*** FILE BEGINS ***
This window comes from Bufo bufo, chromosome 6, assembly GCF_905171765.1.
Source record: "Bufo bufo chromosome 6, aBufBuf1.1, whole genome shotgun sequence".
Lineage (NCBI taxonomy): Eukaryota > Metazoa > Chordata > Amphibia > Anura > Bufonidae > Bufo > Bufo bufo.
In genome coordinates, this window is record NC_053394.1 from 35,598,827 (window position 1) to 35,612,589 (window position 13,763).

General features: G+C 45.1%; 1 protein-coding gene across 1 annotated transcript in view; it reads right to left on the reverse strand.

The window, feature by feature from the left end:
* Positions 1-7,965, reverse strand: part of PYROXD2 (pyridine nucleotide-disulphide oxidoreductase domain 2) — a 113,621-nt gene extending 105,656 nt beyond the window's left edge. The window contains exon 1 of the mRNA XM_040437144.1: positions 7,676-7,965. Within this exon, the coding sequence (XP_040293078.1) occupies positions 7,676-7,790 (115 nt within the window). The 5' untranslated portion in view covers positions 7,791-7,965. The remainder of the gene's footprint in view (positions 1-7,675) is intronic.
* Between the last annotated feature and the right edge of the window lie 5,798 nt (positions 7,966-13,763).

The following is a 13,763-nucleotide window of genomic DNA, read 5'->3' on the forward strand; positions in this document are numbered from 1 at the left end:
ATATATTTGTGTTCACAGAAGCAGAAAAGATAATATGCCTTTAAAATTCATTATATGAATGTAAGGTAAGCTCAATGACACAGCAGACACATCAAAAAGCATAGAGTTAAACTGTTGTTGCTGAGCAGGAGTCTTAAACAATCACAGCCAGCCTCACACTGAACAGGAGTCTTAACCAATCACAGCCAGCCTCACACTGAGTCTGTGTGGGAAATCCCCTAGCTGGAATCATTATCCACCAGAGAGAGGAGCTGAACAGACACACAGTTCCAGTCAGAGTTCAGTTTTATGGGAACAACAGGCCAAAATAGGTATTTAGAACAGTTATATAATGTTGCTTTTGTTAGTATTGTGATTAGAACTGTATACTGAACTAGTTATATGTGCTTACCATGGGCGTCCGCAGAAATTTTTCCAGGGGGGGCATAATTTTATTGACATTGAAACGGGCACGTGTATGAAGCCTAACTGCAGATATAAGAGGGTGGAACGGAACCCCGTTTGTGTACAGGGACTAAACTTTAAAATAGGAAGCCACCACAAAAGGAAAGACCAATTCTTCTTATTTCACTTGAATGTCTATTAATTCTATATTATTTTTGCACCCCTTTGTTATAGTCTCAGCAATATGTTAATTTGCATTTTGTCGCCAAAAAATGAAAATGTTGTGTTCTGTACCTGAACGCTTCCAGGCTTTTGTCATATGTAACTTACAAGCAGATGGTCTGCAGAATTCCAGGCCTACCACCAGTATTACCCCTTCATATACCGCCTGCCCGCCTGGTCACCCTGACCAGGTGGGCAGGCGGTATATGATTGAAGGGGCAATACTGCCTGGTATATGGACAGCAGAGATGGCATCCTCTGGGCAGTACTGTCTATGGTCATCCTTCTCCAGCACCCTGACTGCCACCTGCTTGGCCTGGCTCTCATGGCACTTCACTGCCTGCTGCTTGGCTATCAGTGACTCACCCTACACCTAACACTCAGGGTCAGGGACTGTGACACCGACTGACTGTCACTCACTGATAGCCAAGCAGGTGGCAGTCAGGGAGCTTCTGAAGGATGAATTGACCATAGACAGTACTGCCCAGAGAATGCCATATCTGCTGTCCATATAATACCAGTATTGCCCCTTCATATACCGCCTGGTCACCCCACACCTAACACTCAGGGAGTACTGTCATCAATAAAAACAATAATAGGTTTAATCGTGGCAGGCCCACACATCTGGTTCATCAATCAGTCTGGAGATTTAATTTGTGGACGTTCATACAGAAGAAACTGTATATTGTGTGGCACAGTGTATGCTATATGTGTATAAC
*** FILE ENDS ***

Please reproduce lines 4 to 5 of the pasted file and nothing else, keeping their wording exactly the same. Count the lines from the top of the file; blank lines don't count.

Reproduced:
In genome coordinates, this window is record NC_053394.1 from 35,598,827 (window position 1) to 35,612,589 (window position 13,763).

General features: G+C 45.1%; 1 protein-coding gene across 1 annotated transcript in view; it reads right to left on the reverse strand.